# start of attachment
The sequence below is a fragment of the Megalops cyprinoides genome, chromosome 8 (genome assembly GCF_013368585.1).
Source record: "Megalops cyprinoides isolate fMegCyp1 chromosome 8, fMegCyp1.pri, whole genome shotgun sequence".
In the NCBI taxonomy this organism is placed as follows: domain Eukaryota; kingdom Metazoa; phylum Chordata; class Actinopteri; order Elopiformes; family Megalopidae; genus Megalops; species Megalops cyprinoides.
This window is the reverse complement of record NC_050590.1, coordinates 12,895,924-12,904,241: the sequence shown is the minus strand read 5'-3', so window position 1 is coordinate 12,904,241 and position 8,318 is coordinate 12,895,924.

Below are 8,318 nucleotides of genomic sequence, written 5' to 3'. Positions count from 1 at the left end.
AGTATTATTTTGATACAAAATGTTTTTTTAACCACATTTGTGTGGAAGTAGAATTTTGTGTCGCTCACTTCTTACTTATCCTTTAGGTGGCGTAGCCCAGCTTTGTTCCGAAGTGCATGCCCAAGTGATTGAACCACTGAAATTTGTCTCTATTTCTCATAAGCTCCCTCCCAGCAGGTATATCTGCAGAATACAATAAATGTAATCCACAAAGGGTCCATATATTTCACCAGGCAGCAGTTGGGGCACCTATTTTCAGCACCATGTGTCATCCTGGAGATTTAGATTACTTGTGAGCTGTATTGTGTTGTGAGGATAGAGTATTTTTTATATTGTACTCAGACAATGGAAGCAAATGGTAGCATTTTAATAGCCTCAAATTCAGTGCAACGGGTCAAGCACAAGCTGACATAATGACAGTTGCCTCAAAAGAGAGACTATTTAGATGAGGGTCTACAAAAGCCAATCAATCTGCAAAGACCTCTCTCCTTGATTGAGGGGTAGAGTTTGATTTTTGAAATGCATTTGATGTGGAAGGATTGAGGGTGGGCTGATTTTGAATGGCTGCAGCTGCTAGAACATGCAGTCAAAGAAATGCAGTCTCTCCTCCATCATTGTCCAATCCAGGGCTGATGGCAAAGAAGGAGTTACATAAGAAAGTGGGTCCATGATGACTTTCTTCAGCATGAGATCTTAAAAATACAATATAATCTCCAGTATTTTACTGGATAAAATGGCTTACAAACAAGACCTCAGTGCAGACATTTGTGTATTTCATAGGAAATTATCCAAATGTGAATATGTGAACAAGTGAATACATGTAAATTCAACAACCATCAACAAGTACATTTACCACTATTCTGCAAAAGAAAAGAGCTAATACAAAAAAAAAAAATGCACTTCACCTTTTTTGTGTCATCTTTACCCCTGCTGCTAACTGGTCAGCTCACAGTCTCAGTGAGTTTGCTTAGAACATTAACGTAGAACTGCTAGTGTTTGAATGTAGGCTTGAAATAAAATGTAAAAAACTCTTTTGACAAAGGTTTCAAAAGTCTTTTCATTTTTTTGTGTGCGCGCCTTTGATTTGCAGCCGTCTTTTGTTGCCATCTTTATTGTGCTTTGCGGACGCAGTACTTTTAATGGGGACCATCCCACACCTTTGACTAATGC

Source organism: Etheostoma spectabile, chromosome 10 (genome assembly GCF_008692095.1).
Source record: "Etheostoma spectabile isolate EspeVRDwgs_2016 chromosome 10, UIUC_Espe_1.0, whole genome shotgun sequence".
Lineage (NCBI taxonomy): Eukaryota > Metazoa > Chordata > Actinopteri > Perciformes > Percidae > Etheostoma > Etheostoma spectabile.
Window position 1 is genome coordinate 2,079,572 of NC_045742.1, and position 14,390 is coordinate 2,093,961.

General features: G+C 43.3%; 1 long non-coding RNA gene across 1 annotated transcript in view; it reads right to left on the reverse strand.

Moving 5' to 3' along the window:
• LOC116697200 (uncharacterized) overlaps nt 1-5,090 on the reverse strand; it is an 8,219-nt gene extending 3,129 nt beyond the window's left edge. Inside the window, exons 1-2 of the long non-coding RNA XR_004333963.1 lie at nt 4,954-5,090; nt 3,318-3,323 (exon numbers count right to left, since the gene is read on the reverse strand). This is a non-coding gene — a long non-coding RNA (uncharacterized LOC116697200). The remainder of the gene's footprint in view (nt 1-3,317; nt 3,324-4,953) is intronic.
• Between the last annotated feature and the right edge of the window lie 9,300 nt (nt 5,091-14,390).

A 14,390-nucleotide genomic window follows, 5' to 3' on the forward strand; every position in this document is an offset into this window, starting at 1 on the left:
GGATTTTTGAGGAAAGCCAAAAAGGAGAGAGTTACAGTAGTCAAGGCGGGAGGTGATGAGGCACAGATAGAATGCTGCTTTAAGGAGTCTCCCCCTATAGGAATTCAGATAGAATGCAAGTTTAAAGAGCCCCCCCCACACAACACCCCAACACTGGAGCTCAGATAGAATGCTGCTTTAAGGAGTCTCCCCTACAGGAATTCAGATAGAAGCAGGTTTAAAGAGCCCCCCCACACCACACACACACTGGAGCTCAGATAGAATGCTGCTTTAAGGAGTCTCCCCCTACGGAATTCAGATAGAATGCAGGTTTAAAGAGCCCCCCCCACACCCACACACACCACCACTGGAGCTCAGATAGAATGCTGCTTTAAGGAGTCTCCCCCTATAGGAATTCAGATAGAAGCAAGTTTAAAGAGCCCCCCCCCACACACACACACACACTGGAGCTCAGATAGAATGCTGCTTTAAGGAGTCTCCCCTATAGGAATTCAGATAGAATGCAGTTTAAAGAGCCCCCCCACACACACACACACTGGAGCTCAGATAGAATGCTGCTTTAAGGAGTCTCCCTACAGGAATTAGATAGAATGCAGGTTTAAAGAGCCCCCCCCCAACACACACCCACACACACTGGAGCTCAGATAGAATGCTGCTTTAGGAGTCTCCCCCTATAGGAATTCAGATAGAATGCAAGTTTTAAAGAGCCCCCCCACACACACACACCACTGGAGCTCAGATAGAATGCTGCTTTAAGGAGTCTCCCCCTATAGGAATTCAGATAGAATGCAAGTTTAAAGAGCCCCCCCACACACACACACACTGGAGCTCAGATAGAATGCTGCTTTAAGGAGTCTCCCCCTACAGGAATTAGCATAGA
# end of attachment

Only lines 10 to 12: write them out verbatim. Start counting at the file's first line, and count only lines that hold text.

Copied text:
Window position 1 is genome coordinate 2,079,572 of NC_045742.1, and position 14,390 is coordinate 2,093,961.

General features: G+C 43.3%; 1 long non-coding RNA gene across 1 annotated transcript in view; it reads right to left on the reverse strand.

Moving 5' to 3' along the window: